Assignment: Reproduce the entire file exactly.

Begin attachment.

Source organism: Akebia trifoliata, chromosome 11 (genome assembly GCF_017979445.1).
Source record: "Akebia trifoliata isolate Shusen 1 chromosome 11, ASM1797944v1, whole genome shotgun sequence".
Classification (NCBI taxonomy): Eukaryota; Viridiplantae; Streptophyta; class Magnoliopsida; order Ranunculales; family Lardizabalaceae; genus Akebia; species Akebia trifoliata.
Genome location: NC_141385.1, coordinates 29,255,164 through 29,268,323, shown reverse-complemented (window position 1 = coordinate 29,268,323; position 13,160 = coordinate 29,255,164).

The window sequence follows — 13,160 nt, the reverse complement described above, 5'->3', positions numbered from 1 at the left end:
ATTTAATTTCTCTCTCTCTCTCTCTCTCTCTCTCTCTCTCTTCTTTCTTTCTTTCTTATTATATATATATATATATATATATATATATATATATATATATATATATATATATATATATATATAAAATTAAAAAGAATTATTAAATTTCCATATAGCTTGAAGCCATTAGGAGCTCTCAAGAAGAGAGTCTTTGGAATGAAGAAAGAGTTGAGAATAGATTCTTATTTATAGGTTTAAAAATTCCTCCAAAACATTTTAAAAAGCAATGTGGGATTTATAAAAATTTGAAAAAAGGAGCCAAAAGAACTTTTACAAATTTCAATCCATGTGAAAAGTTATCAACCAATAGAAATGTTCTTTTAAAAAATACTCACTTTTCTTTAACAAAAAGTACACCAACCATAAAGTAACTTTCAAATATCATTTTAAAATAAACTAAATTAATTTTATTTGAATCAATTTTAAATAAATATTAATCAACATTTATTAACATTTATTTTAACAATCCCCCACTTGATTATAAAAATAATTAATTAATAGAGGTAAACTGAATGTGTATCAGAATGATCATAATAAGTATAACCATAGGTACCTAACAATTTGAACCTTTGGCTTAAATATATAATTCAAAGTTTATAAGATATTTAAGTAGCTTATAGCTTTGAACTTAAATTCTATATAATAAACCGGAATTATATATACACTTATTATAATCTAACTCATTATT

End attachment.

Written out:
Source organism: Akebia trifoliata, chromosome 11 (genome assembly GCF_017979445.1).
Source record: "Akebia trifoliata isolate Shusen 1 chromosome 11, ASM1797944v1, whole genome shotgun sequence".
Classification (NCBI taxonomy): Eukaryota; Viridiplantae; Streptophyta; class Magnoliopsida; order Ranunculales; family Lardizabalaceae; genus Akebia; species Akebia trifoliata.
Genome location: NC_141385.1, coordinates 29,255,164 through 29,268,323, shown reverse-complemented (window position 1 = coordinate 29,268,323; position 13,160 = coordinate 29,255,164).

The window sequence follows — 13,160 nt, the reverse complement described above, 5'->3', positions numbered from 1 at the left end:
ATTTAATTTCTCTCTCTCTCTCTCTCTCTCTCTCTCTCTCTTCTTTCTTTCTTTCTTATTATATATATATATATATATATATATATATATATATATATATATATATATATATATATATATATAAAATTAAAAAGAATTATTAAATTTCCATATAGCTTGAAGCCATTAGGAGCTCTCAAGAAGAGAGTCTTTGGAATGAAGAAAGAGTTGAGAATAGATTCTTATTTATAGGTTTAAAAATTCCTCCAAAACATTTTAAAAAGCAATGTGGGATTTATAAAAATTTGAAAAAAGGAGCCAAAAGAACTTTTACAAATTTCAATCCATGTGAAAAGTTATCAACCAATAGAAATGTTCTTTTAAAAAATACTCACTTTTCTTTAACAAAAAGTACACCAACCATAAAGTAACTTTCAAATATCATTTTAAAATAAACTAAATTAATTTTATTTGAATCAATTTTAAATAAATATTAATCAACATTTATTAACATTTATTTTAACAATCCCCCACTTGATTATAAAAATAATTAATTAATAGAGGTAAACTGAATGTGTATCAGAATGATCATAATAAGTATAACCATAGGTACCTAACAATTTGAACCTTTGGCTTAAATATATAATTCAAAGTTTATAAGATATTTAAGTAGCTTATAGCTTTGAACTTAAATTCTATATAATAAACCGGAATTATATATACACTTATTATAATCTAACTCATTATT